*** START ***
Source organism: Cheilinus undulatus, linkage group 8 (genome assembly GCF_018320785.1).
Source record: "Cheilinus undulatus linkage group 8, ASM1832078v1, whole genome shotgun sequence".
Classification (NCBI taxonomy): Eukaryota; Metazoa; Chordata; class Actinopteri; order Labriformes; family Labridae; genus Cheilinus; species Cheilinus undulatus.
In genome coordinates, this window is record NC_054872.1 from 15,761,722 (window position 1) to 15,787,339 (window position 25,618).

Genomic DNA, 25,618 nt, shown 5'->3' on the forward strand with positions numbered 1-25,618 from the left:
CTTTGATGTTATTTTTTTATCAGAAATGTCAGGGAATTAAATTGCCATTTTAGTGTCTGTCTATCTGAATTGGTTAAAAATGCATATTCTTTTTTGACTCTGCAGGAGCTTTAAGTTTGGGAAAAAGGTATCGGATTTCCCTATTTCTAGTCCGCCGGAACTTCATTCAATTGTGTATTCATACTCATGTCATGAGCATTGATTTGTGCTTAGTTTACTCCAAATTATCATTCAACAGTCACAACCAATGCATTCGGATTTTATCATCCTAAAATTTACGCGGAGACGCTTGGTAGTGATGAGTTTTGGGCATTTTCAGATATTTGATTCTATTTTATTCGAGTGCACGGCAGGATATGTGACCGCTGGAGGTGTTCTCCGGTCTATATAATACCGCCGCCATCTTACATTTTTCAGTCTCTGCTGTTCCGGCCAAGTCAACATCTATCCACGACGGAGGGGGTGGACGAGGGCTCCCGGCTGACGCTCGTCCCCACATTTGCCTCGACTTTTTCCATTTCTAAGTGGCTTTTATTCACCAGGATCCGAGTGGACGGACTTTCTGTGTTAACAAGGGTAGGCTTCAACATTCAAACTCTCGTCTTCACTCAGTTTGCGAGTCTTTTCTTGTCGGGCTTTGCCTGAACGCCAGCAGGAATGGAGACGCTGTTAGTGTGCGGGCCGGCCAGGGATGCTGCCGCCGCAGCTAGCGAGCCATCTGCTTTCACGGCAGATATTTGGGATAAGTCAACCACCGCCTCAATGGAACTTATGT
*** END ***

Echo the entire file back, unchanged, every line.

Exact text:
Source organism: Cheilinus undulatus, linkage group 8 (genome assembly GCF_018320785.1).
Source record: "Cheilinus undulatus linkage group 8, ASM1832078v1, whole genome shotgun sequence".
Classification (NCBI taxonomy): Eukaryota; Metazoa; Chordata; class Actinopteri; order Labriformes; family Labridae; genus Cheilinus; species Cheilinus undulatus.
In genome coordinates, this window is record NC_054872.1 from 15,761,722 (window position 1) to 15,787,339 (window position 25,618).

Genomic DNA, 25,618 nt, shown 5'->3' on the forward strand with positions numbered 1-25,618 from the left:
CTTTGATGTTATTTTTTTATCAGAAATGTCAGGGAATTAAATTGCCATTTTAGTGTCTGTCTATCTGAATTGGTTAAAAATGCATATTCTTTTTTGACTCTGCAGGAGCTTTAAGTTTGGGAAAAAGGTATCGGATTTCCCTATTTCTAGTCCGCCGGAACTTCATTCAATTGTGTATTCATACTCATGTCATGAGCATTGATTTGTGCTTAGTTTACTCCAAATTATCATTCAACAGTCACAACCAATGCATTCGGATTTTATCATCCTAAAATTTACGCGGAGACGCTTGGTAGTGATGAGTTTTGGGCATTTTCAGATATTTGATTCTATTTTATTCGAGTGCACGGCAGGATATGTGACCGCTGGAGGTGTTCTCCGGTCTATATAATACCGCCGCCATCTTACATTTTTCAGTCTCTGCTGTTCCGGCCAAGTCAACATCTATCCACGACGGAGGGGGTGGACGAGGGCTCCCGGCTGACGCTCGTCCCCACATTTGCCTCGACTTTTTCCATTTCTAAGTGGCTTTTATTCACCAGGATCCGAGTGGACGGACTTTCTGTGTTAACAAGGGTAGGCTTCAACATTCAAACTCTCGTCTTCACTCAGTTTGCGAGTCTTTTCTTGTCGGGCTTTGCCTGAACGCCAGCAGGAATGGAGACGCTGTTAGTGTGCGGGCCGGCCAGGGATGCTGCCGCCGCAGCTAGCGAGCCATCTGCTTTCACGGCAGATATTTGGGATAAGTCAACCACCGCCTCAATGGAACTTATGT